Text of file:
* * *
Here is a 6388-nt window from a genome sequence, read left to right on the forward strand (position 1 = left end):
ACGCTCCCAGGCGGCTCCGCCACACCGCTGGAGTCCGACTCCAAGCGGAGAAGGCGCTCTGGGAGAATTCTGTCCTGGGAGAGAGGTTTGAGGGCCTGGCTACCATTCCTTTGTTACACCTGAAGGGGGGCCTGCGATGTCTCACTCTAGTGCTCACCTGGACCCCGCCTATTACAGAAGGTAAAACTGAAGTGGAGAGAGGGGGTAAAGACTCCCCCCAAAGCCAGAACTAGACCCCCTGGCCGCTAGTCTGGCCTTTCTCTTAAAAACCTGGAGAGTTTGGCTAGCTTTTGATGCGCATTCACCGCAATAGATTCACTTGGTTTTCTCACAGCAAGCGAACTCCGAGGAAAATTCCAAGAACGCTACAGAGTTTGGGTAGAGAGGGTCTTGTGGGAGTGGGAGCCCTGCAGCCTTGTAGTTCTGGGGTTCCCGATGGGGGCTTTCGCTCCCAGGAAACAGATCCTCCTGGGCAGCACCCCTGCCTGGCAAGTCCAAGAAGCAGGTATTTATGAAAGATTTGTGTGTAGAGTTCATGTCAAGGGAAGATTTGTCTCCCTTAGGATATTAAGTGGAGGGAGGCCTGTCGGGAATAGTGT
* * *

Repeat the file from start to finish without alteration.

Here is a 6388-nt window from a genome sequence, read left to right on the forward strand (position 1 = left end):
ACGCTCCCAGGCGGCTCCGCCACACCGCTGGAGTCCGACTCCAAGCGGAGAAGGCGCTCTGGGAGAATTCTGTCCTGGGAGAGAGGTTTGAGGGCCTGGCTACCATTCCTTTGTTACACCTGAAGGGGGGCCTGCGATGTCTCACTCTAGTGCTCACCTGGACCCCGCCTATTACAGAAGGTAAAACTGAAGTGGAGAGAGGGGGTAAAGACTCCCCCCAAAGCCAGAACTAGACCCCCTGGCCGCTAGTCTGGCCTTTCTCTTAAAAACCTGGAGAGTTTGGCTAGCTTTTGATGCGCATTCACCGCAATAGATTCACTTGGTTTTCTCACAGCAAGCGAACTCCGAGGAAAATTCCAAGAACGCTACAGAGTTTGGGTAGAGAGGGTCTTGTGGGAGTGGGAGCCCTGCAGCCTTGTAGTTCTGGGGTTCCCGATGGGGGCTTTCGCTCCCAGGAAACAGATCCTCCTGGGCAGCACCCCTGCCTGGCAAGTCCAAGAAGCAGGTATTTATGAAAGATTTGTGTGTAGAGTTCATGTCAAGGGAAGATTTGTCTCCCTTAGGATATTAAGTGGAGGGAGGCCTGTCGGGAATAGTGT